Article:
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What to Know About Saturated vs. Unsaturated Fat

By Stepy Kamei

In some ways, the conversation around nutrition has become somewhat simplified -- and this may not necessarily be a good thing. For instance, most people associate fat in food to be a bad thing. The reality is that the human body does need some fat in the diet in order to convert it into energy, or absorb nutrients and minerals. However, there are different types of fat found in your local grocery store -- and the key to your health is knowing which fat benefits your well-being, and which fat can actually be harmful. Keep on reading to learn more about the crucial differences between saturated and unsaturated fat.

The 'Good' Fat - Unsaturated Fat

You may not be used to seeing the words "good" and "fat" in the same sentence, but it's important to know how fat can benefit your health. The body does need some fat from the food you eat, as it converts this fat into energy during the digestive process. It's important to keep in mind that, eaten at healthy quantities, these healthy fats do not necessarily contribute to weight gain since they are being primarily used as fuel for the body.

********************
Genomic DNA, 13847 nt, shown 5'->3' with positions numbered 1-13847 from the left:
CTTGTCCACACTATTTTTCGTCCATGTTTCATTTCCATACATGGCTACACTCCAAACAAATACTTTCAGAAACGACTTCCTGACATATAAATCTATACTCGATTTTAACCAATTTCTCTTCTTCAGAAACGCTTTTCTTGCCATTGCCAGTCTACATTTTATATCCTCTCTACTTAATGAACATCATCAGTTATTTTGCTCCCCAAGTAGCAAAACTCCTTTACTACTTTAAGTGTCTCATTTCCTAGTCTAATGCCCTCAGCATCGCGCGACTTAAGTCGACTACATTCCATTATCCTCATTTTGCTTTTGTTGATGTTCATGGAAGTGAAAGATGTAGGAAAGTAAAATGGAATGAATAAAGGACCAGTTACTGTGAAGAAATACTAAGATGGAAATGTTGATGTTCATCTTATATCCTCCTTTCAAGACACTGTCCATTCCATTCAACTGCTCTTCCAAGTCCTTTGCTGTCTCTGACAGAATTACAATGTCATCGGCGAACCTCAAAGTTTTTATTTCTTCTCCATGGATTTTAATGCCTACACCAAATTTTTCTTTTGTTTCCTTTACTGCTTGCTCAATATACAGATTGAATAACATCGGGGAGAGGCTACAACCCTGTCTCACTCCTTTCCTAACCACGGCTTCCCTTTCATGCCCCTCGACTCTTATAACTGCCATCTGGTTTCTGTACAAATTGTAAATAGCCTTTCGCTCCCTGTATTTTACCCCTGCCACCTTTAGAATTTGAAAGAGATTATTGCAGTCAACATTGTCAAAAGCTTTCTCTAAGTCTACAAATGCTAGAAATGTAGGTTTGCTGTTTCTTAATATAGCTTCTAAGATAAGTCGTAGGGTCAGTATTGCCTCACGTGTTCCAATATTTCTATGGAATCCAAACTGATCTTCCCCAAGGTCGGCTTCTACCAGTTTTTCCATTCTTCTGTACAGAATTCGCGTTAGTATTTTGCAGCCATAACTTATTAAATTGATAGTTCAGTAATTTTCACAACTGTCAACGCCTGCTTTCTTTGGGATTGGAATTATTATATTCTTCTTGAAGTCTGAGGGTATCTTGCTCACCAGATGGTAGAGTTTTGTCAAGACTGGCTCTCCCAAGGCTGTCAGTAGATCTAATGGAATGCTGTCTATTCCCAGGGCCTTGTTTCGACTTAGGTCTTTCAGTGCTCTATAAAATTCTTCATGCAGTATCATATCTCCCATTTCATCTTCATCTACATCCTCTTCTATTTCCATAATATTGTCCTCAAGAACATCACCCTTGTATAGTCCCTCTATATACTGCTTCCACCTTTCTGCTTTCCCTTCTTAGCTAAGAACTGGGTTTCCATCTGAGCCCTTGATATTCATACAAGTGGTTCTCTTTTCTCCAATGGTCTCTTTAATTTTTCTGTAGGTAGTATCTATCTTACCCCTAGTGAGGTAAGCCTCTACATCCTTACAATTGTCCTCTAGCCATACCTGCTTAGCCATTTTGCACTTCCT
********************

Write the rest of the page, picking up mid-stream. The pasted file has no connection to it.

You can find "good" fats in more than a few natural food sources. Fatty fish, such as salmon and mackerel, are a great source of healthy fat. Unsalted nuts, avocadoes, chia seeds, and nut butters can also provide healthy fats.

The 'Bad' Fat - Saturated Fat

Meanwhile, there are plenty of sources of unhealthy fats as well. These are usually found in processed foods with added sugar and salt. Fast food, cookies, candy, soda, and chips are just a few of the classic sources of "bad" fat. These foods offer little to no nutritional value, and can easily encourage weight gain, inflammation in the joints, and decreased energy, among many other health issues.

The Ugly Truth About Low-fat Foods

It's also important to know what low-fat foods really encompass. You may be thinking it's a good idea to stock up on foods with a "low-fat" label on them, but unfortunately, this isn't the case. Low-fat foods do indeed have less saturated fats. However, this also strips those foods of taste, so they are loaded with sugar in order to make them appetizing again.

Your best bet is to stick with wholesome, natural ingredients, as much as possible. Fresh fruits and vegetables, fish, legumes, and beans provide healthy fats, among many other nutritional benefits.

To learn more about your health, wellness and fitness, see your local chiropractor at The Joint Chiropractic in Durham, N.C.

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